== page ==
STATE-OF-THE-ART technology has allowed a Kidderminster woman with a rare genetic disorder to communicate with her family and doctors for the first time in 32 years.

Polly Worrall, aged 36, lost the ability to speak completely from the age of two, after being diagnosed with Retts Syndrome, which affects brain development, resulting in severe mental and physical disability.

Mum Judith told The Shuttle: "Just before Polly turned two, she started losing skills and losing the ability to speak. She also lost the use of her hands.

"She was diagnosed with Retts Syndrome, which was very traumatic for her and for us, because her body stopped doing what it was meant to do."

Kidderminster Shuttle:

As Polly grew older and the disorder progressed, her family remained convinced that she could still understand what was going on around her.

Judith said: "We knew she could still understand things. She would laugh in the right places and you could tell she had a feisty personality - she just couldn't make her body work.

"What was frustrating was that people didn’t seem to respect the fact she could communicate.

"Because she couldn't respond, people would assume she couldn't understand. People would speak to me instead of speaking to her."

Then, four years ago, Judith found out about the I-series technology from Tobii Dynavox - a speech-generating tablet that helps people with physical disabilities to communicate and control their home environments with just the use of their eyes.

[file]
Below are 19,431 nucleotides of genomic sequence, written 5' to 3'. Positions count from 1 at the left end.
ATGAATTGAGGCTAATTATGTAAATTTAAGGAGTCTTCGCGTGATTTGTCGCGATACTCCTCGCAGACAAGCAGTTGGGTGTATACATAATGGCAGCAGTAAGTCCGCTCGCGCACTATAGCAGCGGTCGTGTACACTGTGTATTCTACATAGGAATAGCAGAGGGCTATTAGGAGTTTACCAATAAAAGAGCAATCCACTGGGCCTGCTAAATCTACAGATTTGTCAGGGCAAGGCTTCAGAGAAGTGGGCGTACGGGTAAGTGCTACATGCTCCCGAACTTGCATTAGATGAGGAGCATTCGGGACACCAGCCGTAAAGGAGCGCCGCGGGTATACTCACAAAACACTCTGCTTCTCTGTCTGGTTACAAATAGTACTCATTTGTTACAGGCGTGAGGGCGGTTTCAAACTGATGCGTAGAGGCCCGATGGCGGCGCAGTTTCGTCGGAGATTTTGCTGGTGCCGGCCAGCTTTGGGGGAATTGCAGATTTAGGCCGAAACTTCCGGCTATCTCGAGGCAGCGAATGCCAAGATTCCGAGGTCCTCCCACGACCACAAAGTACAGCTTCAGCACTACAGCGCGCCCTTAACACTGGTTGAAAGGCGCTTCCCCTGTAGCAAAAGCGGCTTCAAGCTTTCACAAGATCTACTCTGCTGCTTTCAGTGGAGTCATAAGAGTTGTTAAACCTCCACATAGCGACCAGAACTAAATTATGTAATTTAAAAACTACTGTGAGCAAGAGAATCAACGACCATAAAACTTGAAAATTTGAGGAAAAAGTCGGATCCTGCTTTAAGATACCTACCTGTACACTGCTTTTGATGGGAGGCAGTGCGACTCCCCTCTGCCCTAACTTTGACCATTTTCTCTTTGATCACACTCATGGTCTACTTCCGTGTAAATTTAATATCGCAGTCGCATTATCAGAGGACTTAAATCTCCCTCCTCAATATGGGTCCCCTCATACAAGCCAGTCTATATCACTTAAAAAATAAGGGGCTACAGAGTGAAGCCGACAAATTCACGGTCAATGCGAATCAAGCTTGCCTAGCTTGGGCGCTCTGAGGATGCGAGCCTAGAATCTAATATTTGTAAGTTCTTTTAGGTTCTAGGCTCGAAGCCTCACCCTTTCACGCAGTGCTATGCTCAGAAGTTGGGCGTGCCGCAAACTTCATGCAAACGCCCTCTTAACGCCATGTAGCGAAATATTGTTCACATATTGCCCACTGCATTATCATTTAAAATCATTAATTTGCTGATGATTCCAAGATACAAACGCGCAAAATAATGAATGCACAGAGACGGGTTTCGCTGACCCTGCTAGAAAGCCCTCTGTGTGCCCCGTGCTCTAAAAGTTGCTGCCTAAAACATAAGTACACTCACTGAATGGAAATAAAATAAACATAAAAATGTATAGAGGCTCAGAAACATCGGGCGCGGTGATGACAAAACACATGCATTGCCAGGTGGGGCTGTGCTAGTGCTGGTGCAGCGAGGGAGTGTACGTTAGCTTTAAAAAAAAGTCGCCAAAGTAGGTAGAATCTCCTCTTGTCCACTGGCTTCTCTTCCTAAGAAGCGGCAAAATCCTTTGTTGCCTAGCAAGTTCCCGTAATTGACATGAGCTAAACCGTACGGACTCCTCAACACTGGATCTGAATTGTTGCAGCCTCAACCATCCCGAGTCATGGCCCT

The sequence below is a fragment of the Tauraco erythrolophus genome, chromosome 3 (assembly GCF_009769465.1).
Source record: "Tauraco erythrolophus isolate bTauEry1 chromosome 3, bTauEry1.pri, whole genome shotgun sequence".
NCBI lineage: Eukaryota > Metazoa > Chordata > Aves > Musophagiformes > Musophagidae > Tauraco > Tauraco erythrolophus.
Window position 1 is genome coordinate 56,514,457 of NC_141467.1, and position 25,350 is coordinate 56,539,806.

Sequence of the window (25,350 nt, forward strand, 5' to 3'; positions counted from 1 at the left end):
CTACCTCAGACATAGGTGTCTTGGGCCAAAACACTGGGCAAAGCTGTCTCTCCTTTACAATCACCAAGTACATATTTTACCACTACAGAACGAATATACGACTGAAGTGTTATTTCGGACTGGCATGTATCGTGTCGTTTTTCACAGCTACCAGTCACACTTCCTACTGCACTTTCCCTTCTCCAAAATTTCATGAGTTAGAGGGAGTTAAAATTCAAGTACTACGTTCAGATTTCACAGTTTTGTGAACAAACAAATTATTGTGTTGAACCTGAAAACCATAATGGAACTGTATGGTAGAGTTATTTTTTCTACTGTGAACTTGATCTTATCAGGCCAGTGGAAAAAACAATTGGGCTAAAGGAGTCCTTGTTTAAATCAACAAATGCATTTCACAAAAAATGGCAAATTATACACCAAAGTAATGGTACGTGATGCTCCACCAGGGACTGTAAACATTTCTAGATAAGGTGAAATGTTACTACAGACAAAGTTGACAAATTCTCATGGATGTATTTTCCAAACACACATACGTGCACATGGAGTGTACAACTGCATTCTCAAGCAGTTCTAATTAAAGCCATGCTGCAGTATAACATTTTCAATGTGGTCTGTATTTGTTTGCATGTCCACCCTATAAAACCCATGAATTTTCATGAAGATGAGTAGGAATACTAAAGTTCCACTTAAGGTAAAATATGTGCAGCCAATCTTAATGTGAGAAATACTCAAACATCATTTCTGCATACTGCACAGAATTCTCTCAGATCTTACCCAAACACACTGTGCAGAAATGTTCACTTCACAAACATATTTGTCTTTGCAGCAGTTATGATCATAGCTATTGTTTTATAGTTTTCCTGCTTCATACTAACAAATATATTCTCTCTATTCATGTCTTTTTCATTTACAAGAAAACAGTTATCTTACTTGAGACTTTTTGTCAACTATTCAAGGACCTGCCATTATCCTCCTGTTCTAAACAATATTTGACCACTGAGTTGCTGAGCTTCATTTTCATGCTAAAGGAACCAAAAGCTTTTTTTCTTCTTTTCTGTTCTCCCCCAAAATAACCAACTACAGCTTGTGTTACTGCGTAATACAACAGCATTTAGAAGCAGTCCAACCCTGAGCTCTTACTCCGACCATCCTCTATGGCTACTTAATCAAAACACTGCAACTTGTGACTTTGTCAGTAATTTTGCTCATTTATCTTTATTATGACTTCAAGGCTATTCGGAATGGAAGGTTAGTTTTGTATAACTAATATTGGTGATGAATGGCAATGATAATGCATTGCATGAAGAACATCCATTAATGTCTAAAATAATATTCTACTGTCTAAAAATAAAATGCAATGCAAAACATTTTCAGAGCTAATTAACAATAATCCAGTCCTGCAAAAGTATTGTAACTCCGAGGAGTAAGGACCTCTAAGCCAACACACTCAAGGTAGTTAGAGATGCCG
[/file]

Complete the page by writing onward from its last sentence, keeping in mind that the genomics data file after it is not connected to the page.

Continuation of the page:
Kidderminster Shuttle:

"I thought the equipment was amazing," said Judith. "But Polly was 32 at the time and I thought it was probably too late for her.

"I went to a couple of meetings and very quickly realised it's never too late. I borrowed a device from Rett UK and, within a few weeks, Polly was using it really purposefully.

"By December, she had her own all-singing all-dancing machine that can be mounted onto her wheelchair so she can talk to people when she's out and about too."

The equipment allowed Polly to say "I love you" to her mum for the first time in 32 years - but some of what she had to say was difficult for her family to hear.

Judith said: "One of the very first things Polly said was to her carer when I walked out of the room. She said 'I'm so frustrated. No one knows how I feel.' It absolutely gutted me.

Kidderminster Shuttle:

"But I spoke to her about it and said, yes, Retts Syndrome is rubbish, and yes, it's really sad that you've got it, but we're doing our best to make things right."

Judith added: "Polly has said some upsetting things, some moving and some funny things. She jokes and calls me a plonker and calls our other daughter The Child, even though she's 22. It's allowed her to show off her personality.

"She can also tell us when she's uncomfortable but it has also improved other people's perception of her.

"Having the computer in front of her tells the whole world I can talk to you and I do have an opinion.

"To give someone a voice that hasn't had one for such a long time is priceless."